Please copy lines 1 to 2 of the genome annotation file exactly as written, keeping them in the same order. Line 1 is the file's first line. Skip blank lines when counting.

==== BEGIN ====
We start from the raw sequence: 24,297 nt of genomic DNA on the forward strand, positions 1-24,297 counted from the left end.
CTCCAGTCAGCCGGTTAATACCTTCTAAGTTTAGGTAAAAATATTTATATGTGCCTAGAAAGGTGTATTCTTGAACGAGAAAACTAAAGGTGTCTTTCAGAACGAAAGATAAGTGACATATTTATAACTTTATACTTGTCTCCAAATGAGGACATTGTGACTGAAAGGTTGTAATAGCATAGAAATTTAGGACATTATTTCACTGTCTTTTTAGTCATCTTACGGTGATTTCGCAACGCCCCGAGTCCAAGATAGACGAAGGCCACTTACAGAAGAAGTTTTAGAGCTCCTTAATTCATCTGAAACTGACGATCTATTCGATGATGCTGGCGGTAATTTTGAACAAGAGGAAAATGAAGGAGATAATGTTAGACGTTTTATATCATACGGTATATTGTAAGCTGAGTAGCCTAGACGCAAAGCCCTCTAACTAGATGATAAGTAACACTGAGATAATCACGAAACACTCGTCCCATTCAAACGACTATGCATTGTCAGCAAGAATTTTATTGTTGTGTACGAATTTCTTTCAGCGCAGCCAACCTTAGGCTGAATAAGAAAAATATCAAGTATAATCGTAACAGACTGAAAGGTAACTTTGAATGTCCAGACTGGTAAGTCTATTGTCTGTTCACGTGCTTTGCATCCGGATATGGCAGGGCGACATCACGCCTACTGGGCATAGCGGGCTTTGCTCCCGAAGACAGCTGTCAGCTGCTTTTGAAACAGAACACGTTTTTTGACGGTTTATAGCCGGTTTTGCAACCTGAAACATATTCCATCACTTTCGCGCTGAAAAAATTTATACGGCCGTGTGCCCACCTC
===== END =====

We start from the raw sequence: 24,297 nt of genomic DNA on the forward strand, positions 1-24,297 counted from the left end.
CTCCAGTCAGCCGGTTAATACCTTCTAAGTTTAGGTAAAAATATTTATATGTGCCTAGAAAGGTGTATTCTTGAACGAGAAAACTAAAGGTGTCTTTCAGAACGAAAGATAAGTGACATATTTATAACTTTATACTTGTCTCCAAATGAGGACATTGTGACTGAAAGGTTGTAATAGCATAGAAATTTAGGACATTATTTCACTGTCTTTTTAGTCATCTTACGGTGATTTCGCAACGCCCCGAGTCCAAGATAGACGAAGGCCACTTACAGAAGAAGTTTTAGAGCTCCTTAATTCATCTGAAACTGACGATCTATTCGATGATGCTGGCGGTAATTTTGAACAAGAGGAAAATGAAGGAGATAATGTTAGACGTTTTATATCATACGGTATATTGTAAGCTGAGTAGCCTAGACGCAAAGCCCTCTAACTAGATGATAAGTAACACTGAGATAATCACGAAACACTCGTCCCATTCAAACGACTATGCATTGTCAGCAAGAATTTTATTGTTGTGTACGAATTTCTTTCAGCGCAGCCAACCTTAGGCTGAATAAGAAAAATATCAAGTATAATCGTAACAGACTGAAAGGTAACTTTGAATGTCCAGACTGGTAAGTCTATTGTCTGTTCACGTGCTTTGCATCCGGATATGGCAGGGCGACATCACGCCTACTGGGCATAGCGGGCTTTGCTCCCGAAGACAGCTGTCAGCTGCTTTTGAAACAGAACACGTTTTTTGACGGTTTATAGCCGGTTTTGCAACCTGAAACATATTCCATCACTTTCGCGCTGAAAAAATTTATACGGCCGTGTGCCCACCTC